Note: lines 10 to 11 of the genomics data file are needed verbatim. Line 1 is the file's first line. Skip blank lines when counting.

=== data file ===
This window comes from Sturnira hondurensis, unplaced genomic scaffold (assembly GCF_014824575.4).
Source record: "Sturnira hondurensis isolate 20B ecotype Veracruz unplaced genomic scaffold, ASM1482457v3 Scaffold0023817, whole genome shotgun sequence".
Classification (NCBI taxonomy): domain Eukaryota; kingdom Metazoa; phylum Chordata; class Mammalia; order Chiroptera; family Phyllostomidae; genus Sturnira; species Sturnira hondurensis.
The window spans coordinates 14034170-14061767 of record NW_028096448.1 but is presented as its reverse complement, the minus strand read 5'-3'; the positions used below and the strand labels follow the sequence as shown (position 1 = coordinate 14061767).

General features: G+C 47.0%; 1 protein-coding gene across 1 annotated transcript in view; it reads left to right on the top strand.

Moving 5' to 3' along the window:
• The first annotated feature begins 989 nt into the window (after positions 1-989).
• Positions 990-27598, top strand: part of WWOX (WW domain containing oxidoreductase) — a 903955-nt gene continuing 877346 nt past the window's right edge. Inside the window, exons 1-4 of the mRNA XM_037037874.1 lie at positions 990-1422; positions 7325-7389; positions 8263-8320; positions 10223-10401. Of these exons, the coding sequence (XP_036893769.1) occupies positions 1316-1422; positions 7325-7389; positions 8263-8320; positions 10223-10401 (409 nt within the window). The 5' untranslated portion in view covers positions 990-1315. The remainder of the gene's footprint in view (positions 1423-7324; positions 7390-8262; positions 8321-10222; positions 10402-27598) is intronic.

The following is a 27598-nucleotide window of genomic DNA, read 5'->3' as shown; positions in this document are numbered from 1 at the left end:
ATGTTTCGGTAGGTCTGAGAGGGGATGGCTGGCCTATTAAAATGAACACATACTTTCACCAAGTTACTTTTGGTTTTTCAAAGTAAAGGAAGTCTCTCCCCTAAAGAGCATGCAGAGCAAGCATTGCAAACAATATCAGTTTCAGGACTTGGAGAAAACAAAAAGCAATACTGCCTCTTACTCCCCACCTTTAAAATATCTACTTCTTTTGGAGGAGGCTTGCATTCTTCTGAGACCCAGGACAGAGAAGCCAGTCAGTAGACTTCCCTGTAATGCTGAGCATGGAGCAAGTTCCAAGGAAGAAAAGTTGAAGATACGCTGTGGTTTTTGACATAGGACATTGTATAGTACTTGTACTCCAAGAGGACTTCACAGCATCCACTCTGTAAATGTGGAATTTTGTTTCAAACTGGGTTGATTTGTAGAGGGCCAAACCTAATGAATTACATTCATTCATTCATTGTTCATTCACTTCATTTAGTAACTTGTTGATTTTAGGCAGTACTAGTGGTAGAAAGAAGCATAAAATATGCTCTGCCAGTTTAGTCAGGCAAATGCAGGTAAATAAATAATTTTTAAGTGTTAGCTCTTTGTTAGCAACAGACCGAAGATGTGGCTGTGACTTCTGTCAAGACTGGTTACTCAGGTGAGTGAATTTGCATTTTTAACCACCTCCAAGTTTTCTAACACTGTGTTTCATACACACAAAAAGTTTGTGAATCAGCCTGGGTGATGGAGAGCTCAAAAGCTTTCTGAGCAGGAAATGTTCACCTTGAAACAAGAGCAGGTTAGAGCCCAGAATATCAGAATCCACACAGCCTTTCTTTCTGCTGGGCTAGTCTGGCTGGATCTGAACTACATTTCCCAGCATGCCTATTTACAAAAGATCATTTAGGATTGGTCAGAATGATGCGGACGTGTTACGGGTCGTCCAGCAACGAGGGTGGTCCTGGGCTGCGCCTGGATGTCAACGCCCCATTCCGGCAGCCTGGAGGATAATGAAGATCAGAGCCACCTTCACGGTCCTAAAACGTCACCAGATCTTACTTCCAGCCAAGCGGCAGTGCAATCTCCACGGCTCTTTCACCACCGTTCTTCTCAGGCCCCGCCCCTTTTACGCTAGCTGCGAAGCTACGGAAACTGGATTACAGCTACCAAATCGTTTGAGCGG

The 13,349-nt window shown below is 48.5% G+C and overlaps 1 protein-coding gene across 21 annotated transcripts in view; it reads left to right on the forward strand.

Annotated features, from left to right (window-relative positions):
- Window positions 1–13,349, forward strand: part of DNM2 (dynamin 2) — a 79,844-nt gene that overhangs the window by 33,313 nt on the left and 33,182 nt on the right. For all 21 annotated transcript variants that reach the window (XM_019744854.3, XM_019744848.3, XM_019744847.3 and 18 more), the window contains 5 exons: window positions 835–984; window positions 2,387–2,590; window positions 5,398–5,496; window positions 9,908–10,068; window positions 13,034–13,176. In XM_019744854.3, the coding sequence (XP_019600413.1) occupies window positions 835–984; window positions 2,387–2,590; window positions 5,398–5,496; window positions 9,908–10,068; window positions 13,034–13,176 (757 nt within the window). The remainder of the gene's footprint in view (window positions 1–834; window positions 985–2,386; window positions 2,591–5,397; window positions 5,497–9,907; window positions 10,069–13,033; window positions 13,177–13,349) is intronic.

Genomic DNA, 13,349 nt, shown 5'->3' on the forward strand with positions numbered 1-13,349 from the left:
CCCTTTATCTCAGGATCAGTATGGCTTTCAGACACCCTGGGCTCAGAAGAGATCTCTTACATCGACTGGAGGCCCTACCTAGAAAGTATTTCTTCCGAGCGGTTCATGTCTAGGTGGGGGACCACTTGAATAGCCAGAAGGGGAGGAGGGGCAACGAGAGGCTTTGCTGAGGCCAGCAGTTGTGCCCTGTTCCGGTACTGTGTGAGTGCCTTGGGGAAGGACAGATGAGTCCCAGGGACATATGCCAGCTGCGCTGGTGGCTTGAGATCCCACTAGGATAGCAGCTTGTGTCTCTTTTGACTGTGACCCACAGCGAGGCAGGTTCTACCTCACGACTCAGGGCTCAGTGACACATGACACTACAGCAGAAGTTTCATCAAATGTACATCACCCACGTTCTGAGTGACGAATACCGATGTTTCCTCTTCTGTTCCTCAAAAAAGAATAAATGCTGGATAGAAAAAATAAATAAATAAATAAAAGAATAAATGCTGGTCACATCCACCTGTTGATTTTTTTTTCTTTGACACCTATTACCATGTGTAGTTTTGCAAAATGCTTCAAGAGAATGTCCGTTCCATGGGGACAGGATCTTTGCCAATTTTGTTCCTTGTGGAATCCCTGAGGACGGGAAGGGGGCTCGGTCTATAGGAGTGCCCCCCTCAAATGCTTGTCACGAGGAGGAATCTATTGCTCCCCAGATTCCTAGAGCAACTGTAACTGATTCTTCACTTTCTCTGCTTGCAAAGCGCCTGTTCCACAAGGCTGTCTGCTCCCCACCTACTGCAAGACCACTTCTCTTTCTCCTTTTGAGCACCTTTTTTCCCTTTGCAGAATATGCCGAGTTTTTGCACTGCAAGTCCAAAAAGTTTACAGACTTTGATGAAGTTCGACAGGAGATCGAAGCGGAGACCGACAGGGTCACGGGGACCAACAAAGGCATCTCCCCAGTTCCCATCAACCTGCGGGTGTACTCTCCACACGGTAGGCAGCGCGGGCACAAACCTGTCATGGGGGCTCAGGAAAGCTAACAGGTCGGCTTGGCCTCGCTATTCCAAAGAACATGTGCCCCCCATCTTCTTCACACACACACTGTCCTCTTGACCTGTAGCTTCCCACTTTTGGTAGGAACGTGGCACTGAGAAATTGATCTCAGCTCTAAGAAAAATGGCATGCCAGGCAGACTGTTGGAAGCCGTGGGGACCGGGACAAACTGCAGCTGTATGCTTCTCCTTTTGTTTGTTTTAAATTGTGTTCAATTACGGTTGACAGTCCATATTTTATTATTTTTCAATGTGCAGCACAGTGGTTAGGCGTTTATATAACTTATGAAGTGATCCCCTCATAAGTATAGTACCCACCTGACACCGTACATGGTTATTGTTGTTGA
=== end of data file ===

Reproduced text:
ATGTTTCGGTAGGTCTGAGAGGGGATGGCTGGCCTATTAAAATGAACACATACTTTCACCAAGTTACTTTTGGTTTTTCAAAGTAAAGGAAGTCTCTCCCCTAAAGAGCATGCAGAGCAAGCATTGCAAACAATATCAGTTTCAGGACTTGGAGAAAACAAAAAGCAATACTGCCTCTTACTCCCCACCTTTAAAATATCTACTTCTTTTGGAGGAGGCTTGCATTCTTCTGAGACCCAGGACAGAGAAGCCAGTCAGTAGACTTCCCTGTAATGCTGAGCATGGAGCAAGTTCCAAGGAAGAAAAGTTGAAGATACGCTGTGGTTTTTGACATAGGACATTGTATAGTACTTGTACTCCAAGAGGACTTCACAGCATCCACTCTGTAAATGTGGAATTTTGTTTCAAACTGGGTTGATTTGTAGAGGGCCAAACCTAATGAATTACATTCATTCATTCATTGTTCATTCACTTCATTTAGTAACTTGTTGATTTTAGGCAGTACTAGTGGTAGAAAGAAGCATAAAATATGCTCTGCCAGTTTAGTCAGGCAAATGCAGGTAAATAAATAATTTTTAAGTGTTAGCTCTTTGTTAGCAACAGACCGAAGATGTGGCTGTGACTTCTGTCAAGACTGGTTACTCAGGTGAGTGAATTTGCATTTTTAACCACCTCCAAGTTTTCTAACACTGTGTTTCATACACACAAAAAGTTTGTGAATCAGCCTGGGTGATGGAGAGCTCAAAAGCTTTCTGAGCAGGAAATGTTCACCTTGAAACAAGAGCAGGTTAGAGCCCAGAATATCAGAATCCACACAGCCTTTCTTTCTGCTGGGCTAGTCTGGCTGGATCTGAACTACATTTCCCAGCATGCCTATTTACAAAAGATCATTTAGGATTGGTCAGAATGATGCGGACGTGTTACGGGTCGTCCAGCAACGAGGGTGGTCCTGGGCTGCGCCTGGATGTCAACGCCCCATTCCGGCAGCCTGGAGGATAATGAAGATCAGAGCCACCTTCACGGTCCTAAAACGTCACCAGATCTTACTTCCAGCCAAGCGGCAGTGCAATCTCCACGGCTCTTTCACCACCGTTCTTCTCAGGCCCCGCCCCTTTTACGCTAGCTGCGAAGCTACGGAAACTGGATTACAGCTACCAAATCGTTTGAGCGG

The 13,349-nt window shown below is 48.5% G+C and overlaps 1 protein-coding gene across 21 annotated transcripts in view; it reads left to right on the forward strand.